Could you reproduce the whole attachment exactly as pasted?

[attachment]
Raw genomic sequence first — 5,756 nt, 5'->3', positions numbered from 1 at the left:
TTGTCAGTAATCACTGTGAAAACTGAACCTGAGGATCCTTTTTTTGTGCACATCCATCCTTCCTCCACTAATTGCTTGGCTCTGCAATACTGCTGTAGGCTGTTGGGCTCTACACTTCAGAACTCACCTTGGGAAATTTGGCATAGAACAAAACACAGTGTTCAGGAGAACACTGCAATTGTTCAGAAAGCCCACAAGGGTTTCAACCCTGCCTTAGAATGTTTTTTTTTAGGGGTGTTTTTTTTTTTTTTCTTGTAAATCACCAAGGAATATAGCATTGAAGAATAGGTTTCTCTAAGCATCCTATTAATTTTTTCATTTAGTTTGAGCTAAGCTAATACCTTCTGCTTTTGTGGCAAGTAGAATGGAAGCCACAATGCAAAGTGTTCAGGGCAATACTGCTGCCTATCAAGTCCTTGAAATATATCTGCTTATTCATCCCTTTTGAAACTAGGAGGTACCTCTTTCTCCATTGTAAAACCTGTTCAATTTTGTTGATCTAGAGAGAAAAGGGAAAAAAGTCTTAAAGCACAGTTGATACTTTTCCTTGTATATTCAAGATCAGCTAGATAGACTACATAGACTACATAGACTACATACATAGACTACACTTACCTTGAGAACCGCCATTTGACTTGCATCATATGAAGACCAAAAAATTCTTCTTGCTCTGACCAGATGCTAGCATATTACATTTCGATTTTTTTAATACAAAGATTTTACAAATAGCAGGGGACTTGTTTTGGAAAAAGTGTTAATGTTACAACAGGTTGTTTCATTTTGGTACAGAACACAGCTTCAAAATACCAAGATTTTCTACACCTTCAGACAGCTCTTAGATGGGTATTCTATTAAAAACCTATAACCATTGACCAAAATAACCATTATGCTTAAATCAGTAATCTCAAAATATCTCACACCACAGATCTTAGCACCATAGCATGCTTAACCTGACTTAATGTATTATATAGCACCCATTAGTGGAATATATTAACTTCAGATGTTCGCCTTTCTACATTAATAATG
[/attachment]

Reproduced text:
Raw genomic sequence first — 5,756 nt, 5'->3', positions numbered from 1 at the left:
TTGTCAGTAATCACTGTGAAAACTGAACCTGAGGATCCTTTTTTTGTGCACATCCATCCTTCCTCCACTAATTGCTTGGCTCTGCAATACTGCTGTAGGCTGTTGGGCTCTACACTTCAGAACTCACCTTGGGAAATTTGGCATAGAACAAAACACAGTGTTCAGGAGAACACTGCAATTGTTCAGAAAGCCCACAAGGGTTTCAACCCTGCCTTAGAATGTTTTTTTTTAGGGGTGTTTTTTTTTTTTTTCTTGTAAATCACCAAGGAATATAGCATTGAAGAATAGGTTTCTCTAAGCATCCTATTAATTTTTTCATTTAGTTTGAGCTAAGCTAATACCTTCTGCTTTTGTGGCAAGTAGAATGGAAGCCACAATGCAAAGTGTTCAGGGCAATACTGCTGCCTATCAAGTCCTTGAAATATATCTGCTTATTCATCCCTTTTGAAACTAGGAGGTACCTCTTTCTCCATTGTAAAACCTGTTCAATTTTGTTGATCTAGAGAGAAAAGGGAAAAAAGTCTTAAAGCACAGTTGATACTTTTCCTTGTATATTCAAGATCAGCTAGATAGACTACATAGACTACATAGACTACATACATAGACTACACTTACCTTGAGAACCGCCATTTGACTTGCATCATATGAAGACCAAAAAATTCTTCTTGCTCTGACCAGATGCTAGCATATTACATTTCGATTTTTTTAATACAAAGATTTTACAAATAGCAGGGGACTTGTTTTGGAAAAAGTGTTAATGTTACAACAGGTTGTTTCATTTTGGTACAGAACACAGCTTCAAAATACCAAGATTTTCTACACCTTCAGACAGCTCTTAGATGGGTATTCTATTAAAAACCTATAACCATTGACCAAAATAACCATTATGCTTAAATCAGTAATCTCAAAATATCTCACACCACAGATCTTAGCACCATAGCATGCTTAACCTGACTTAATGTATTATATAGCACCCATTAGTGGAATATATTAACTTCAGATGTTCGCCTTTCTACATTAATAATG